methods of planting? Jesus knew the story of his people living the
desert and living off of the manna from heaven. They weren’t taught
to waste but take only what they need. What does this obviously
wasteful story tell us about God and God’s personality?

Well,
it tells us that Jesus is not a farmer. But he wasn’t trying to be.
Jesus was a teacher. He was trying to sow the Word of God on the
unpredictable soil of the human heart. Not only is it unpredictable,
it is invisible, which means that you can’t tell, just by looking,
what kind of heart someone has. Jesus didn’t censor who he preached
to. He didn’t make sure to only teach to those who were the most
likely to receive the word. No, Jesus preached the prostitutes and
the priests alike. Tax collectors, sinners and good honest Jews. Even
the Samaritans heard his teaching. He scattered the Word of God far
and wide. Never knowing what kind of soil it might find.

In
following Christ, we are called to do that same scattering of the
Word. Giving the grace of God a chance to grow. Because we never know
what kind of soil it might land in. So you begin to sow seed
everywhere and in every way imaginable. Some people talk to their
friends and neighbors quite openly about their faith in God. Others
try to show their Christian faith by example. Some leave flyers in
public phone booths, and others perform random acts of kindness. All
of these can be ways of sowing seeds. A lot of it will fall in places
where it never takes root. Some of it will fall in places where it
gets a good start but doesn’t last. Some of it will fall in places
where it gets choked out by competing interests.

That’s just
how it is with ministry. Jesus himself could have told you that. But
he could have also told you this: that sometimes the scattered seed
of the Word finds good soil and grows and produces a bumper crop. And
since you can’t predict just how or where the seed is going to fall,
or when or if it is going to produce, you just scatter it wherever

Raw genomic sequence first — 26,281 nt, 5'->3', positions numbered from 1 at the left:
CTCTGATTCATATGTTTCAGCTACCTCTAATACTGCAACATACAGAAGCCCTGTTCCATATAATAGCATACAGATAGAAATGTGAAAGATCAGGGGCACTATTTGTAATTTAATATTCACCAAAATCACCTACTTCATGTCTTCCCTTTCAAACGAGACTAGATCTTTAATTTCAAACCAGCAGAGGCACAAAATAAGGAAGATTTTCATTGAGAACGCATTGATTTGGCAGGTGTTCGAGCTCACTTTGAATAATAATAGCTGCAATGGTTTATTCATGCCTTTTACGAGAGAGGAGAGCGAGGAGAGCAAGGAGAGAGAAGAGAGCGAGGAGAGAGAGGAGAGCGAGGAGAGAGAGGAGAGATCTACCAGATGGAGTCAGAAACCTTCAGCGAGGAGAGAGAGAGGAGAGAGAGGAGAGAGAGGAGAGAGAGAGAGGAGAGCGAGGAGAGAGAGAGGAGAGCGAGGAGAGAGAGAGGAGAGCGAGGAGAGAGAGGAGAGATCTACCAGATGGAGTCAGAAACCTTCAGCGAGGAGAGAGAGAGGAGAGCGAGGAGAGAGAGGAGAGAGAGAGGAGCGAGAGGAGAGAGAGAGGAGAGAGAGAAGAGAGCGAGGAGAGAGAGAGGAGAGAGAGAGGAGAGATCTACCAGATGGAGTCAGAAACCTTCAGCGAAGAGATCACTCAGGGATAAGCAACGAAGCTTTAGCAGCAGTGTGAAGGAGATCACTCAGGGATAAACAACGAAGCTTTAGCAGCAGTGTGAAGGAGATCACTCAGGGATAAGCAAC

you can and hope for the best.

You see, that’s the other
part of the story that proves how much of a farmer Jesus is not. He
talks about his crops yielding a hundred fold. That’s like saying,
well, I planted 4 tomato seeds. Three of them never fruited because
they were planted in bad soil. The fourth gave me 100 tomatoes that
year! Or 60! or 30! It isn’t until Jesus gets to the last number
that is analogy becomes at all realistic. And that’s kind of what
Jesus is getting at. When the Word grows it isn’t a small amount.
It isn’t a realistic reaction. It’s an over the top, beyond
anyone’s expectations reaction!

He who has ears to hear, let
him hear. She who has ears to hear, let her hear. The coming of the
seed and its success—when that happens—is all grace. Maybe that’s
why the farmer keeps lobbing seeds at even the unlikeliest of
targets. It’s not that the farmer doesn’t understand the long
odds. It’s just that when you’re talking about salvation by
grace, it’s not finally about the odds but about the persistence of
the Holy One who won’t stop. Ever.

Which brings me to the
other thing I want to look at in this passage. We tend to listen to
it and try to figure out what kind of soil we are, don’t we?
Whether we are rocky or thorny or, hopefully, that good fruit
producing soil. Sometimes we listen to it and try to think about what
kinds of soil other people are. Is he rocky? Will the birds eat her
seed?

That becomes dangerous because we only want to share
with those we think are “good soil.” We only want to talk about
God with those we think will listen and respond favorably to us. I
mean, everyone wants to be able to say “I brought her to God,”
but no one wants to be laughed at, right?

But that’s not what
Jesus calls us to do, is it? Scatter the seeds about. Grace for all,
whether the seed takes root or not.

I think the trouble we
have here is that we see ourselves and others as just soil, when
really, we are gardens. I know I embody the four types of planting
myself. We all do. Our lives are rock-strewed and “flinty”
pathed, choked with thorns, and wide open for winged robber birds.
There are days when all we are is hard. And no matter what someone
tells us, we won’t accept it. And there are days when so many other
things are crowding in around us that we couldn’t possibly hear one
little Word amidst the roar. And there are days that are so awful, so
horrible, that our roots feel non existent and we rail against the
injustice of it all.

But we all have patches of good soil here
and there accept the seed the Sower scatters. There are days when we
listen and hear. There are days when our heart warms to the sun and
we reach out. And maybe that’s enough.

In Thomas Merton’s
book New Seeds of Contemplation, Merton writes: “Every moment and
every event of every person’s life on earth plants something in her
or his soul. For just as the wind carries thousands of winged seeds,